There’s no disputing stocks had a great first quarter – the S&P 500 tacked on more than 4.6%. In my Capital Wave Forecast service, we notched some nice double- and triple-digit gains, as well.
The market’s exchange-traded funds (ETFs), in particular, smashed records. Worldwide, investors plowed more than $197 billion into the popular vehicles, and this is coming after a record-breaking $390-plus billion ride in 2016.
[ad#Google Adsense 336×280-IA]All good, right?
See, the surging popularity of ETFs isn’t a bad thing, per se, but it’s taking place at the same time as a surge in passive investing.
And passive investing isn’t a bad thing, either, per se, especially not when stocks are going ballistic.
But the two together – passive investing and ETFs – could have an absolutely catastrophic impact on the markets and unprepared investors.
But, as I’ll show you in a minute, there’s a juicy, fast opportunity in this…
Investing Has Changed, Investors Have Not
As I said, on their own, both buying into ETFs and investing passively make sense.
But loading up passive investing portfolios with ETFs – especially benchmark and market index-tracking ETFs, which are precisely what passive investing calls for – is the equivalent of rubbing two sticks together over a mountain of dry kindling.
For the rapidly growing passive investing crowd, the new crusaders, and millions of former mutual fund investors who think there’s a new foolproof way to invest, the fact that markets go down may not be so worrisome. That’s because they think passive investing is some kind of miracle investing scheme that always makes money because fallen markets will rise again and, lately, seem to continue making new higher highs.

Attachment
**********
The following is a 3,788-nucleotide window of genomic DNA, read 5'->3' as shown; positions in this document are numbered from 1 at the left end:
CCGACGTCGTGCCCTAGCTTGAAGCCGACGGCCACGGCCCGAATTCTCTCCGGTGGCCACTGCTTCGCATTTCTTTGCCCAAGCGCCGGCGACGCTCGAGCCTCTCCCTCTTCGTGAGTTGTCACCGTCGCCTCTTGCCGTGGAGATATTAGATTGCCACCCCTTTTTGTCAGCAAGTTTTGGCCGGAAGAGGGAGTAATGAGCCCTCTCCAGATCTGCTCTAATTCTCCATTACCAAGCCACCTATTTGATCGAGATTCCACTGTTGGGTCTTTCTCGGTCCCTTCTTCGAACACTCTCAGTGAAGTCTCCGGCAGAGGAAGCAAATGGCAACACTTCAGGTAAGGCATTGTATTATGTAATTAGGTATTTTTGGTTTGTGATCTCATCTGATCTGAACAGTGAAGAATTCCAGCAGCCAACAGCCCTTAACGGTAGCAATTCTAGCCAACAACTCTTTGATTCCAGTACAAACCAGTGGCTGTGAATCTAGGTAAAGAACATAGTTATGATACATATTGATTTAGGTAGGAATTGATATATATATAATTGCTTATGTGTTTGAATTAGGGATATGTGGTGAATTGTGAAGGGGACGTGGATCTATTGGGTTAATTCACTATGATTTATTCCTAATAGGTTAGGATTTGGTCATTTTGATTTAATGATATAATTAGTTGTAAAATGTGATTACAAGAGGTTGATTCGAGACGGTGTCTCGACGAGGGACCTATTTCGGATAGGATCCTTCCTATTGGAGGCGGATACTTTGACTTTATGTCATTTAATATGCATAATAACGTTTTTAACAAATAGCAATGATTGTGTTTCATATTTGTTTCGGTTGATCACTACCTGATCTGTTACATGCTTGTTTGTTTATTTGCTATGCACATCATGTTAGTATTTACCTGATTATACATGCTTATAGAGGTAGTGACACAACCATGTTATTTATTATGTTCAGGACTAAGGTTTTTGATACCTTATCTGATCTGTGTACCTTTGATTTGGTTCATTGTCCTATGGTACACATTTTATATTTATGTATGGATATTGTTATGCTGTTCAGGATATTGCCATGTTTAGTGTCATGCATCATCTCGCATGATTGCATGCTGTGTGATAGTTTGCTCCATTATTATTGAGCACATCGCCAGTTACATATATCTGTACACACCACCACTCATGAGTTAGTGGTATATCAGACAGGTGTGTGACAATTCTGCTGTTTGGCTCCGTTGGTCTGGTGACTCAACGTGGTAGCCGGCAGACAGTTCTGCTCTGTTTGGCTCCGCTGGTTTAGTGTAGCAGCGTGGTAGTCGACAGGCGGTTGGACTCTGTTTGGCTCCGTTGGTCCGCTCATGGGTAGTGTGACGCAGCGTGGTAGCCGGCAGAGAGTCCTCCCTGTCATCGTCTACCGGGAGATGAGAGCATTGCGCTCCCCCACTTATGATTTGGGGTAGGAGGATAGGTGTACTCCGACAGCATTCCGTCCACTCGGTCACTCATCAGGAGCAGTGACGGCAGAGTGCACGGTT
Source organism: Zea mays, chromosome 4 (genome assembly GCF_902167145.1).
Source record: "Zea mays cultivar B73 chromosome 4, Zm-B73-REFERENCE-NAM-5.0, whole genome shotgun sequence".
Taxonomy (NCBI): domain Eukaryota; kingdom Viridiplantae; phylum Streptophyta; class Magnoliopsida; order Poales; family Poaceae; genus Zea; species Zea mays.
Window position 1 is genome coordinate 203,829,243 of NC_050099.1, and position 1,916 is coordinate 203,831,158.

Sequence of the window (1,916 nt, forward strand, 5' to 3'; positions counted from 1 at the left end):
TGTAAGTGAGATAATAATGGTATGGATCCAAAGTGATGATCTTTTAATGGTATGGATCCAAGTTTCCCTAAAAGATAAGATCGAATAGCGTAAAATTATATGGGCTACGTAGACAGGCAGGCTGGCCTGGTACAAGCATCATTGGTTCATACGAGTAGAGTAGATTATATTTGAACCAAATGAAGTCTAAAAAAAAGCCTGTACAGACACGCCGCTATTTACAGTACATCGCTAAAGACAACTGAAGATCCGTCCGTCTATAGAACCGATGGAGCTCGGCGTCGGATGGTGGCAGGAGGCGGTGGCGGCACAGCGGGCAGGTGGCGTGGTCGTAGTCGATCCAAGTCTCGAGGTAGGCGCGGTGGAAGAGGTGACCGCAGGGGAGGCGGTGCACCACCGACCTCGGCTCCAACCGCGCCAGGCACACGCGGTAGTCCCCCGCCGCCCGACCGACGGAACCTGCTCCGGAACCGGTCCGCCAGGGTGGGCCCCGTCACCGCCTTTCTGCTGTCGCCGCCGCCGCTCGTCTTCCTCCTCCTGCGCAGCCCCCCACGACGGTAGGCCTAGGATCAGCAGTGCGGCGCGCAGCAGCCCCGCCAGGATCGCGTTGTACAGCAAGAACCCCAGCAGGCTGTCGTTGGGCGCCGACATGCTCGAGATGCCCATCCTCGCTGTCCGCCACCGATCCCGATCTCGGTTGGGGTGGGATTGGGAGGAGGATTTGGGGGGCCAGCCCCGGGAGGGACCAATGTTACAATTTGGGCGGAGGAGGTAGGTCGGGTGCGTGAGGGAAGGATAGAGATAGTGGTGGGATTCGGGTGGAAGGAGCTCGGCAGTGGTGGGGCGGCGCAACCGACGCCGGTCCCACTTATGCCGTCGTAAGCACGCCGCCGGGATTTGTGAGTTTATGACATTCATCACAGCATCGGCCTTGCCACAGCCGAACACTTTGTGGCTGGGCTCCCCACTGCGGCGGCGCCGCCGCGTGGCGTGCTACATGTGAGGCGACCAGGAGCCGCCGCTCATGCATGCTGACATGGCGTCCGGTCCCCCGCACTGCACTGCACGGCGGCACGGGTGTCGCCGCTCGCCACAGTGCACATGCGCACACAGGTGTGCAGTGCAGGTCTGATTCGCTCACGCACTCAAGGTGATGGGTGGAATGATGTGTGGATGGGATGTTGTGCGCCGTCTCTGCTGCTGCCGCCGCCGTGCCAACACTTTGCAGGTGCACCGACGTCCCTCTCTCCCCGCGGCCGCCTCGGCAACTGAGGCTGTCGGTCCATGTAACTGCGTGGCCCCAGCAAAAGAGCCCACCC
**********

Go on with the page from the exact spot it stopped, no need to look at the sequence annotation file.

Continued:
In the past, mutual fund investors were lured into parking trillions of dollars in fund families based on essentially the same premise.
Those investors (hopefully) know better now.
When the next market sell-off comes – and it is coming – passive investors are going to get hit hard with the reality of markets.
Now, investing has changed, but the pain investors feel when they see their life savings dwindling before their eyes hasn’t changed.
Passive investors will become active sellers, especially if the initial sell-off is unexpected (which it has to be at this point in the up-cycle), steep, and front-page news – not just in the financial press, either.
And that will be when the marriage of ETFs and passive investing strategies will start to burn the masses.
The biggest and most important ETFs are market benchmark indexed funds. That means they are market proxies, and that’s why passive investors park money in them.
Essentially, they are the market. And, if the market’s selling off, they will be falling in price while…
…the underlying stocks they hold will be going down in price.
And of course the ETFs themselves will be going down, because investors will be selling them.
And professionals and the authorized participants who work them up and down will be shorting them and the stocks underlying them.
See how it works? All that selling and shorting will cascade down upon itself, creating a negative feedback loop that could potentially devastate stocks.
It will be bad. It will be a vicious, expensive negative feedback loop.
But there are ways to protect yourself – and even make some money when that happens.
Remember Rule No. 1: Profit-Taking Is Painless
Since it’s impossible to time the moment when a sell-off is going to turn into a full-fledged rout, panic, or outright crash, my No. 1 rule for protecting any money exposed to market swings is to take profits.
As I always say, you never get hurt ringing the register. Never.